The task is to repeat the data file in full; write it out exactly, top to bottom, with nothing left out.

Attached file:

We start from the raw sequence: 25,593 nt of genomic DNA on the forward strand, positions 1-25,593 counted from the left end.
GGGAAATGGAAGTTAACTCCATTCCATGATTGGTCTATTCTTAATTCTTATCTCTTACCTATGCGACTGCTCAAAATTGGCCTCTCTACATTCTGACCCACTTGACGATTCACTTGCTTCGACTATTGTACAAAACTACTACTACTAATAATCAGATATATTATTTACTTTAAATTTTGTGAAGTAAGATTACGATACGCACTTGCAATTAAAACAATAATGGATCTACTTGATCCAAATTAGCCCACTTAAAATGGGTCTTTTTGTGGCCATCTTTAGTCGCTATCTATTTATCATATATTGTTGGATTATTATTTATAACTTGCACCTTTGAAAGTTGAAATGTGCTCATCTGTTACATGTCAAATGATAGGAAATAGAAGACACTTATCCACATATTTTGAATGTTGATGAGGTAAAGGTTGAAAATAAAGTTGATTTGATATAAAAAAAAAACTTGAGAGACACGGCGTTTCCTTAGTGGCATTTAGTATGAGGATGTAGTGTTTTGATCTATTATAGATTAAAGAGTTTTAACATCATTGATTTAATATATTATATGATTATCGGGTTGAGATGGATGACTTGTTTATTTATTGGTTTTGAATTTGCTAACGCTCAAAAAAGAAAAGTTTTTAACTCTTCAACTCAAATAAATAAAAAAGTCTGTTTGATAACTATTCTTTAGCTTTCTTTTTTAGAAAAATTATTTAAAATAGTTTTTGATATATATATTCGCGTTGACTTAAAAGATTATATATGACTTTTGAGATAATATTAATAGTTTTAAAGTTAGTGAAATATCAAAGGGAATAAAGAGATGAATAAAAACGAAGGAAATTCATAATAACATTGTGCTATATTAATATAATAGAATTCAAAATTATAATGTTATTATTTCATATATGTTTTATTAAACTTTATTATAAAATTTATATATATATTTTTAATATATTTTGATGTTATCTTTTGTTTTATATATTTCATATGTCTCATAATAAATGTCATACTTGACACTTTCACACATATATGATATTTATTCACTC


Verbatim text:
We start from the raw sequence: 25,593 nt of genomic DNA on the forward strand, positions 1-25,593 counted from the left end.
GGGAAATGGAAGTTAACTCCATTCCATGATTGGTCTATTCTTAATTCTTATCTCTTACCTATGCGACTGCTCAAAATTGGCCTCTCTACATTCTGACCCACTTGACGATTCACTTGCTTCGACTATTGTACAAAACTACTACTACTAATAATCAGATATATTATTTACTTTAAATTTTGTGAAGTAAGATTACGATACGCACTTGCAATTAAAACAATAATGGATCTACTTGATCCAAATTAGCCCACTTAAAATGGGTCTTTTTGTGGCCATCTTTAGTCGCTATCTATTTATCATATATTGTTGGATTATTATTTATAACTTGCACCTTTGAAAGTTGAAATGTGCTCATCTGTTACATGTCAAATGATAGGAAATAGAAGACACTTATCCACATATTTTGAATGTTGATGAGGTAAAGGTTGAAAATAAAGTTGATTTGATATAAAAAAAAAACTTGAGAGACACGGCGTTTCCTTAGTGGCATTTAGTATGAGGATGTAGTGTTTTGATCTATTATAGATTAAAGAGTTTTAACATCATTGATTTAATATATTATATGATTATCGGGTTGAGATGGATGACTTGTTTATTTATTGGTTTTGAATTTGCTAACGCTCAAAAAAGAAAAGTTTTTAACTCTTCAACTCAAATAAATAAAAAAGTCTGTTTGATAACTATTCTTTAGCTTTCTTTTTTAGAAAAATTATTTAAAATAGTTTTTGATATATATATTCGCGTTGACTTAAAAGATTATATATGACTTTTGAGATAATATTAATAGTTTTAAAGTTAGTGAAATATCAAAGGGAATAAAGAGATGAATAAAAACGAAGGAAATTCATAATAACATTGTGCTATATTAATATAATAGAATTCAAAATTATAATGTTATTATTTCATATATGTTTTATTAAACTTTATTATAAAATTTATATATATATTTTTAATATATTTTGATGTTATCTTTTGTTTTATATATTTCATATGTCTCATAATAAATGTCATACTTGACACTTTCACACATATATGATATTTATTCACTC